Indeed, even when stripped of place-names, the distributions that the demographer Cable extracted from the data in 2010 Census blocks creates something of a graphic counter-prompt to the assertion of states’ rights that justifies for such recalcitrant and obstructionist refusing to expand health care:

SouthWest Racial Dot

Although the Racial Dot Map is not an exact tool, and randomly redistributes an average of individual color points within census blocks, we might compare the gross level of integration, which only generalize racial characteristics of a population, to urban areas on the Eastern seaboard:

Eastern Seabord and MD Dot Map

While gross data, and hardly refined as an image of how we live, the contrast with the clearly segregated boundaries of isolated cities suggest a topography of not only racial, but social distancing, and one in which one might imagine anger directed toward the devotion of federal monies to those in need.

Of course, the story is not all bad–even if the crafty recalcitrance of these twenty-six states threatens to erode its ability to reach the most needy among us.  For the profiles of counties within states that have accepted the expansion of course contain uninsured who can be expected to benefit greatly from it–most notably in Arkansas, the one state in the Deep South to accept the ACA–and New Mexico, as well as the more rural areas of California’s central valley, rural Virginia, and the Northwest.

% poor and uninsured in state accepting expansion
legend- Poor and Uninsured Americans

The government shutdown from the start of the fiscal year has prevented many Americans from enrolling for health care online, as was long expected to be possible.  Many will, as a result, rely on filling out paper long forms when seeking to enroll in the program most suitable to them.  But the government shutdown may be a smokescreen meant to cover the obstructionism that the expansion of healthcare, as well as a tactic to delay its final implementation–both since the attention to shutdown has absorbed the 24 hour news cycle, and detracts attention from obstacles to the ACA’s effective implementation.  The shutdown seems to appeal not only as a stunt, but as a final line of resistance to providing universal health care, for a contingent convinced that it will be actually impossible to repeal “Obamacare” once it is enacted and goes into effect.

The mean-spirited nature of this obstructionism is revealed once one examines who will be hurt by a refusal to put the ACA into full effect.  Indeed, a  state-by-state examination of the distribution of non-elderly uninsured across the nation offers a somewhat terrifying profile of troughs of national inequities with which we have yet to contend.  Take, for example, the deep pockets of an absence of insurance among populations in South Carolina:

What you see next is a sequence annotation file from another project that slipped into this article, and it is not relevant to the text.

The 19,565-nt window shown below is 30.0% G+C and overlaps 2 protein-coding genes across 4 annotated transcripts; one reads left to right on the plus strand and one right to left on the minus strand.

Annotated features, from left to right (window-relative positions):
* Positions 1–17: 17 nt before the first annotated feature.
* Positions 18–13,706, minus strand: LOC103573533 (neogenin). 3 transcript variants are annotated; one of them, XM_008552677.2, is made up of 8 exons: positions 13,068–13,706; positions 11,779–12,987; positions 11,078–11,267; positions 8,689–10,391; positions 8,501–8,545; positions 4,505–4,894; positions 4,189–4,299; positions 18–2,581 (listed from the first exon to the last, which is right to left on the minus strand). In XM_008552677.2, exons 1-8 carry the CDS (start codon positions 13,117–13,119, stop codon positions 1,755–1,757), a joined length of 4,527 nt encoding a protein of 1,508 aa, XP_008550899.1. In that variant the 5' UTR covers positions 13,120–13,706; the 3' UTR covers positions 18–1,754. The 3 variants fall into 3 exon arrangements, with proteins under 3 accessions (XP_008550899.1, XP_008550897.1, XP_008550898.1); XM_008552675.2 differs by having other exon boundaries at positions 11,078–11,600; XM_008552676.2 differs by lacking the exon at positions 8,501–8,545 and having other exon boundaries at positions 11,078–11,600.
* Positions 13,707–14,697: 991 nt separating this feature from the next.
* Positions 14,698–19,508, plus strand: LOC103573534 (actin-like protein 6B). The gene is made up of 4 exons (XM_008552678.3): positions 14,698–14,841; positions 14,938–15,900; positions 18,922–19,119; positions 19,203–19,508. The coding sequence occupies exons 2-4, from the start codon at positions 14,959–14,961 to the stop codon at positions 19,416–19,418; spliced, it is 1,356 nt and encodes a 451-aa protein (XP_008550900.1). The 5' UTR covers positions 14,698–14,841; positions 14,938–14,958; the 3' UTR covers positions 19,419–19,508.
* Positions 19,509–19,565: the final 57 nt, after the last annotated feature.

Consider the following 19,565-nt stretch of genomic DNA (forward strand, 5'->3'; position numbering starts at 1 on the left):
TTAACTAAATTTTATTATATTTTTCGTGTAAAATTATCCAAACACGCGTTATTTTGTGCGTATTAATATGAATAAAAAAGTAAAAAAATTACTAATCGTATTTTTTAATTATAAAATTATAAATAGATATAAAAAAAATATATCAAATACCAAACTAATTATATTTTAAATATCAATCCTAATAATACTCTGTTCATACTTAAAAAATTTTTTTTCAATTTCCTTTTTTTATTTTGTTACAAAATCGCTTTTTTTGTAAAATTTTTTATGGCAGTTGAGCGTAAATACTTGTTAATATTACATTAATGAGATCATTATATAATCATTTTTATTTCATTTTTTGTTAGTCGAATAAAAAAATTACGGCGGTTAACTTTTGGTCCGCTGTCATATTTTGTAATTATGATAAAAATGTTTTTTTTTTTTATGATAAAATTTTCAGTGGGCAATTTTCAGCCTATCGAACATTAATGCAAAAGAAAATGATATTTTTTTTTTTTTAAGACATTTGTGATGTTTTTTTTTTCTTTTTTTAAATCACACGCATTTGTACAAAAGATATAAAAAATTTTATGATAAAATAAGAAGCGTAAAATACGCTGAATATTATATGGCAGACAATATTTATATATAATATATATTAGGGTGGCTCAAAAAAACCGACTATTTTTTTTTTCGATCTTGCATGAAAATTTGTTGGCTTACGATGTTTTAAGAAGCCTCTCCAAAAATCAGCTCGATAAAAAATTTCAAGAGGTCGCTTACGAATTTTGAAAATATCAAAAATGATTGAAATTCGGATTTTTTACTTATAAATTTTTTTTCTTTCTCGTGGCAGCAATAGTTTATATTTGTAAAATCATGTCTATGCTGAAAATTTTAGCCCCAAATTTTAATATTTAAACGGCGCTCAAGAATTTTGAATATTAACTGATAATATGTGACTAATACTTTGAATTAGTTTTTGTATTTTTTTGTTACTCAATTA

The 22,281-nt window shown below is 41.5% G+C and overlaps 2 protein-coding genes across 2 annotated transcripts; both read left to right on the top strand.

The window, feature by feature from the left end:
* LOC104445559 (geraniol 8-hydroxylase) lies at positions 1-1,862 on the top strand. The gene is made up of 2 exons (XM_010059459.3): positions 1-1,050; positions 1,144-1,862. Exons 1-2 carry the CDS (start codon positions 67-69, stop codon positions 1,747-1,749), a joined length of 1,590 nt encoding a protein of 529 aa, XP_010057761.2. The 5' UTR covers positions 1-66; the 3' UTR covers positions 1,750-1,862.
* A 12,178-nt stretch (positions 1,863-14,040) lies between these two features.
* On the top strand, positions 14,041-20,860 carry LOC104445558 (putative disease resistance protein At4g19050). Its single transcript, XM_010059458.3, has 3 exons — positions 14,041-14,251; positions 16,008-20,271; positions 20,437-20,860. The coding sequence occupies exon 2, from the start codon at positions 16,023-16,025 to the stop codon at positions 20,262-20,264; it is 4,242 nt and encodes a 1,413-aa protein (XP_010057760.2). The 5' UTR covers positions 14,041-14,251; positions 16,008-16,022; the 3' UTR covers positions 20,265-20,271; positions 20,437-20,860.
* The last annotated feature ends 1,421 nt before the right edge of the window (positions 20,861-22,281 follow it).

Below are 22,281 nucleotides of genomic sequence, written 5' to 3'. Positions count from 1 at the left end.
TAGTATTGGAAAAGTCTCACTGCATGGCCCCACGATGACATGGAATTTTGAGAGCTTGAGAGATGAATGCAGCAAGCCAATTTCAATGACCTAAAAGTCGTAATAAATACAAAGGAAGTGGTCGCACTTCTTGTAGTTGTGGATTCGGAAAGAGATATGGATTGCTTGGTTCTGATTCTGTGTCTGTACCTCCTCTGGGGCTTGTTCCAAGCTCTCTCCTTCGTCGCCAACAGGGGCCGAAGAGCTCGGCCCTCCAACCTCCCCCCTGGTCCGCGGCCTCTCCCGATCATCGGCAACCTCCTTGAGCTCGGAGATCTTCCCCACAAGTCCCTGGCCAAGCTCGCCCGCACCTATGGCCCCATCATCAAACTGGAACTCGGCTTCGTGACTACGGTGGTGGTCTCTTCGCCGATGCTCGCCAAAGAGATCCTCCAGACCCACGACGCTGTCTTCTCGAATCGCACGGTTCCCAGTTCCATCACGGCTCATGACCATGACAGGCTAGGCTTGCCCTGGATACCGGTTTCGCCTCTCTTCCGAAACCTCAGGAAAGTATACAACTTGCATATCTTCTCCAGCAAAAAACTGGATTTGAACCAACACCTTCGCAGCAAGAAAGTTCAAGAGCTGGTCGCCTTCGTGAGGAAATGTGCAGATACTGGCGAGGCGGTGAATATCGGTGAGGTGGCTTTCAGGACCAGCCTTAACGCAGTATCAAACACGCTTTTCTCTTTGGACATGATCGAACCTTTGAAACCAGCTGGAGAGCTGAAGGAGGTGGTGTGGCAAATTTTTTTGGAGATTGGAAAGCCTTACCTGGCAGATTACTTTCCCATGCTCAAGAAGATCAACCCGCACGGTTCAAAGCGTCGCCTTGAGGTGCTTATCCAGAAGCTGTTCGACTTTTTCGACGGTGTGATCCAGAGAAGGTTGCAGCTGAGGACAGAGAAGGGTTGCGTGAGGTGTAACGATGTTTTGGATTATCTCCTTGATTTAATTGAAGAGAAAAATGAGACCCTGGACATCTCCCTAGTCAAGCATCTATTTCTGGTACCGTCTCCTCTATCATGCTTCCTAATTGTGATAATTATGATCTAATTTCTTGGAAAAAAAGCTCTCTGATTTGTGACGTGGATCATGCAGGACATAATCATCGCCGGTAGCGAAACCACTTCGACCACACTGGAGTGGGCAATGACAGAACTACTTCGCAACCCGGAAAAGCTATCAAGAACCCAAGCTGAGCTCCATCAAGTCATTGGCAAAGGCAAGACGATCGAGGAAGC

South Carolina

Or, even more scarily, perhaps, the deep trough in much of central Florida and the panhandle:

FLorida

While the entire state suggests a massive picture of uninsured, the central region is dominated by huge numbers of uninsured, which the governor stubbornly refuses federal insurance:

Central Florida

An even more grave disparity of access to health care is revealed in Alabama as a belt across its more rural areas:

Alabama's Belt

The divisions in Arkansas are almost a belt around Little Rock:

Arkansas

Or a dismaying divide within the rural areas of Georgia, where Atlanta seems something like an island of access to insurance only in its best neighborhoods, but swamp-like regions of uninsured spread out at its northwest and southeastern edges:

Georgia

And, in a particularly terrifyingly unethical mosaic, the disparities between rural and urban Texas appear particularly strikingly stark, and reveal a deeply historical artifact of income disparities and economic livelihoods across the state:

Texas

One could continue almost ad infinitum, covering the ground of the United States as if it were a map coextensive with the nation, but one doesn’t have to struggle much to grasp the depth of disparities and the dangerousness of perpetuating such deep divides in access to adequate health care.

When one speaks of two nations in America, divides between red states and blue states mask the depth of divisions between the uninsured and insured, and reveal the increasing difficulty of the blindness of one population to the other.  Discounting populations whose lack of adequate health insurance is, in essence, naturalized as part of the status quo may provide the clearest illustration of the persistence of racism in America.

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Filed under data visualization, Deep South, national health plan, public health, Voting Rights Act